For our only day game of the tour, we hopped into the car and drove south into the desert to visit the Lake Elsinore Storm at the Diamond!
We were the first ones in the door at noon when the Craft Brewing Company opened its doors. Like No Clue in Rancho Cucamonga, Craft Brewing was located in a business park, and the tap room shared the space with the large kegs. The place seemed sleepy when we arrived; I would like to see its atmosphere on a Friday or Saturday evening rather than just after church on a Sunday. We only stayed for a pint, but I enjoyed their hazy IPA well enough.
Welcome to the California League, where the pitching is made up and the errors don’t matter…unless they score runs. The Inland Empire 66ers got two runs on the board through Edward Olivares’ error in the fourth inning to take a 4-0 lead. The Storm struck back though, plating three runs in the sixth inning (one through a wild pitch) to tie the game. They could have done even more damage; 66ers reliever Eduardo Rivera walked the only three batters he saw to load the bases with one out; Zac Ryan got the next two outs in quick order to get out of the jam. With the game tied in the ninth inning, the 66ers got two men in scoring position but failed to capitalize. Kelvin Melean’s double set the table in the bottom of the ninth for the Storm, and Buddy Reed’s single brought Melean home for the walk-off — the first walk-off we’ve seen on our ballpark tours.
FINAL: Lake Elsinore: 7 — 6 — 2, Inland Empire: 6 — 10 — 1. WP: Blueberg. LP: Jonah Wesely.
Ballparks in deserts are tricky things. First, day games are a baaaaaad idea — we sat in our sunwashed seats in the 95-degree heat for only three innings before retreating to the corner outfield bar. Though a number of fans remained in the shadier areas of the park, the primary seats were almost abandoned by the end of the game.
Secondly, a key component of a ballpark is the areas and vistas around it. Cities offer great views and attractions; waterfront ballparks are even better. Deserts offer…sand. And scrub. Which is not exactly conducive for great views or attractions near the park.
For it’s location, the Diamond offers solid facilities. The concourse looks out over the field, and I really enjoyed the standing room seating near the Diamond Club in left field.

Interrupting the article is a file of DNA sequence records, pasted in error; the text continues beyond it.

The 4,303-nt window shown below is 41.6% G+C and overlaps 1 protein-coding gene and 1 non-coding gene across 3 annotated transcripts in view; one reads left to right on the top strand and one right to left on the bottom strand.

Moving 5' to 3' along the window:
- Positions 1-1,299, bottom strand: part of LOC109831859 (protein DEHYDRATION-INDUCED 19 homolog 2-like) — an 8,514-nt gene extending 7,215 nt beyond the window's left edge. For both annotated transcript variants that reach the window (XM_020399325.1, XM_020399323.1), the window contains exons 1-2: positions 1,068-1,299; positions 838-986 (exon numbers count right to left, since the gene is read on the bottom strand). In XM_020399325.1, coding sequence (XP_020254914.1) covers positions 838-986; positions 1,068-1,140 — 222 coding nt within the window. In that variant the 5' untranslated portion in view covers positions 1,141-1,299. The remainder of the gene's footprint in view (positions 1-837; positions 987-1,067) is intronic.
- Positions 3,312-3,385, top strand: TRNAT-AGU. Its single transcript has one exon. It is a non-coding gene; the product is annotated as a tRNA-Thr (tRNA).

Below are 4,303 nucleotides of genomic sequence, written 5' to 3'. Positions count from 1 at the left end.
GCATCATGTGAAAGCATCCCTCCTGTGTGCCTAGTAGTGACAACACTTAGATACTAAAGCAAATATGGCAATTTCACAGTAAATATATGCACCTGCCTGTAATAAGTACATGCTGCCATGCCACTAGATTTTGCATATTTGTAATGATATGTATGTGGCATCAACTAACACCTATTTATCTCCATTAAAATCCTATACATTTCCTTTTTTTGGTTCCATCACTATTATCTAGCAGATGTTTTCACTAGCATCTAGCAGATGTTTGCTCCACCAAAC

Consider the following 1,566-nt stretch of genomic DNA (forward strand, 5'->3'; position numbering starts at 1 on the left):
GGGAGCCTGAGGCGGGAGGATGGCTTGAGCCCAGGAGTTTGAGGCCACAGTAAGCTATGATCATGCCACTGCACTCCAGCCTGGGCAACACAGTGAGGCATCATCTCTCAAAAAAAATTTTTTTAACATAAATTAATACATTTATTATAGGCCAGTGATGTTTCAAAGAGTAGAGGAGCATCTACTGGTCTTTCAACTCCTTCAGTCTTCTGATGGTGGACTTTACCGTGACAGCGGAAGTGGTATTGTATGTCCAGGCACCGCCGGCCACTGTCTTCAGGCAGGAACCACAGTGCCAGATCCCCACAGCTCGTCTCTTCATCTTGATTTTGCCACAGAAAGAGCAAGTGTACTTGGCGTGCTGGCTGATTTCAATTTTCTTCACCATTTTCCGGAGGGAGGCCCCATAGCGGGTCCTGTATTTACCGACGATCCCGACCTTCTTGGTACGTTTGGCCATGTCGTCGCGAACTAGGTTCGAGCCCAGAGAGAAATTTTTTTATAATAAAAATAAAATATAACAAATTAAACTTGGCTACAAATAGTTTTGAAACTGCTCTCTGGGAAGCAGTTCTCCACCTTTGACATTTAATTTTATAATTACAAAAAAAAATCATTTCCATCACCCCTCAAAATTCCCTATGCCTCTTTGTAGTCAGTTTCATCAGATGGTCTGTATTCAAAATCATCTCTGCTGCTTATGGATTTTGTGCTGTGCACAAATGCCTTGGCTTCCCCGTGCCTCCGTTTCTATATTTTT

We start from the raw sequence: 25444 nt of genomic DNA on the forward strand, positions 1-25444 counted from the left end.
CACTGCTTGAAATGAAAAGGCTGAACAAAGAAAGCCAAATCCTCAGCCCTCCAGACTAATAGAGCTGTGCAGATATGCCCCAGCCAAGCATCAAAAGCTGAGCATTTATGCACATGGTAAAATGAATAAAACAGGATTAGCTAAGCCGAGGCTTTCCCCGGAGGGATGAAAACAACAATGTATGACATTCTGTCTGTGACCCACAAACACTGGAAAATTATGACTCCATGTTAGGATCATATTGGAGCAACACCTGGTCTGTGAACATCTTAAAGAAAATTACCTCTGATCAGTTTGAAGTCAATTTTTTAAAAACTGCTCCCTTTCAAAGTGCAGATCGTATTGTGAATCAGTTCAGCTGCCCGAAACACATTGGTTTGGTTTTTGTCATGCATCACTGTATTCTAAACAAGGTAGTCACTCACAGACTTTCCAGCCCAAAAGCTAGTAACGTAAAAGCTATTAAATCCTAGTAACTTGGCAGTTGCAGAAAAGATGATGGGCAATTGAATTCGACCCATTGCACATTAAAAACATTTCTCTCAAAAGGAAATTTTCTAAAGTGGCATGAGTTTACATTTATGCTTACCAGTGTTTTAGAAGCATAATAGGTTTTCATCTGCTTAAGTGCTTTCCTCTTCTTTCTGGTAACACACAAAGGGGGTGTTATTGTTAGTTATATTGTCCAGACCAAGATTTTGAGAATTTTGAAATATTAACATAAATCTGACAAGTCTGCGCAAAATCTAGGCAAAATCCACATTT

My complaints with the Diamond center on character and atmosphere. The Diamond felt like a vacation ballpark in the middle of the desert: a bit sleepy, secluded, and laid-back bordering on nonchalant. Our visit to Lake Elsinore was enjoyable, but the ballpark won’t stand out in my memory.
One of the things that makes a successful ballpark is the area it’s around. While yes, the Diamond has scenic views of the mountains in the background, that’s about it. With a sea of parking lot, no housing, shopping complexes, or buildings for that matter in the area around the park, it made it a very odd place for stadium to be. I believe that it limits the teams ability to fully integrate itself into the community and develop some sort of personality when combined with the area it’s in.
Now, in terms of the park itself, it is not a bad little park when considering the basics. The concourse offers unobstructed views of the field at all times, has a variety of seating areas including lawn seating, drink rails, the Hangar Bar in left field, and the Diamond Club, and has a manually operated scoreboard.
Outside of those things, what stood out to me more was what this ballpark lacked. The ballpark lacked character and to me, also lacked an identity. Was it trying to be a classic ballpark with simple elements or a modern ballpark with nice finishes? Was it trying to be a ballpark that felt warm, inviting, and for everyone or a ballpark that had the nice facilities trying to attract the vacation family. I feel that because of that lack of identity combined with the odd location of this park really hurt its chances on my list.
Overall, the Diamond is a decent place to watch a game. There isn’t a bad seat in the house. I feel, however, that this park will stay low on my list just because it was unsure of what kind of stadium it wanted to be and with its geographic location in Lake Elsinore.
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